1. Tell us a bit about the work that the SIF does in Cambodia and why you do what you do?
Through the SIF, members of the Singapore community have connected and collaborated with Cambodian partners and friends in many programmes on multiple platforms – ranging from healthcare, education, environment, social entrepreneurship, to arts and culture. Singaporeans and Cambodians from different cultures and backgrounds have shared knowledge, skills and resources with each other to uplift lives and create positive social impact through these programmes.
Singapore grew and developed from the largesse of its friends in its early days. Today, we share our development experience with our friends from the region as a responsible global citizen. The SIF believes that learning should go both ways and we work alongside our Cambodian counterparts to effect change, while fostering greater intercultural understanding.
2. What are some of the recent SIF projects in Cambodia?
We have a few on-going programmes in Cambodia in the fields of healthcare and education. These programmes focus on capacity building, where we equip a group of master trainers who will then cascade acquired skills to their peers. To give you an example of the impact of our programmes, we have trained 698 healthcare professionals so far through the Emergency Medical Care Programme for which we have partnered with the Calmette Hospital. These professionals have gone on to train their peers to benefit up to 11,500 patients annually.
Additionally, we have also worked with Cambodian youths through our Young Social Entrepreneurs (YSE) programme which aims to inspire, equip and enable youths from around the world to launch or scale up their social business ideas in their home countries and beyond. Since the YSE’s inception in 2010, 24 Cambodian alumni have actively participated in the programme.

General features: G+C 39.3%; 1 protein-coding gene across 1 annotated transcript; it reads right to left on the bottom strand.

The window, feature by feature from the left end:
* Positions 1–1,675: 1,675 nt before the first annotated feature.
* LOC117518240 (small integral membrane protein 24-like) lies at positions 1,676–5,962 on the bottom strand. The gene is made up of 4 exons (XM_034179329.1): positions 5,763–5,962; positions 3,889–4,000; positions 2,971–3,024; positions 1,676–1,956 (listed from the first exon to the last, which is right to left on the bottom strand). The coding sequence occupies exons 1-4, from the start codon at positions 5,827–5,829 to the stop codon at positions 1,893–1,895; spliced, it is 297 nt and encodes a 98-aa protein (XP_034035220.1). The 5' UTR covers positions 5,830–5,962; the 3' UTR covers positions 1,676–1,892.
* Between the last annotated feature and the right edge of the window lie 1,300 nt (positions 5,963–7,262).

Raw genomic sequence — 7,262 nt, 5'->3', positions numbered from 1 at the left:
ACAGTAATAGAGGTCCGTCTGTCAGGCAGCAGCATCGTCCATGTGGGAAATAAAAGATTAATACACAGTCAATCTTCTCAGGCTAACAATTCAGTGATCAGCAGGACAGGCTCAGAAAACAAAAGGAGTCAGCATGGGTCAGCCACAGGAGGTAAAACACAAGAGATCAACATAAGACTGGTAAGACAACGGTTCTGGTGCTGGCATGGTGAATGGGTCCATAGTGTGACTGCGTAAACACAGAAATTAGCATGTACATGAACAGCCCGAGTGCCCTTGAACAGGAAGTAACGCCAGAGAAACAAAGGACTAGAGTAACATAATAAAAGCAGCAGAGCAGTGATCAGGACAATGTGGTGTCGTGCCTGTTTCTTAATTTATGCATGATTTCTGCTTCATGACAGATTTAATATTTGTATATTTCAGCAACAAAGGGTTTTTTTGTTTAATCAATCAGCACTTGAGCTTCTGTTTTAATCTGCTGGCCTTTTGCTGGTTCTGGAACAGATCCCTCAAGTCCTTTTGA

3. What do your volunteers say about their time in Cambodia?
In conversations with our volunteers who have spent time in Cambodia, I have heard inspiring stories of firm friendships being formed between Cambodians and Singaporeans. The friendships continue even after the projects have ended. Many have also taken away a deeper understanding of a country they have only read about. These stories are not only heartening to hear, they validate our vision of making friends for a better world.
4. How can people get involved in your future projects in Cambodia?
We are constantly looking for partners to work with and expand our reach to bring tangible benefits to our host communities. At present, we are looking to further expand our Water for Life programme.
Since 2010, this programme has benefitted about 60,000 Cambodian villagers in Kampong Speu and Siem Reap. A key pillar of our programmes’ success is our volunteers and we hope to inspire more volunteers to join us. So do visit our website at www.sif.org.sg for the latest developments!
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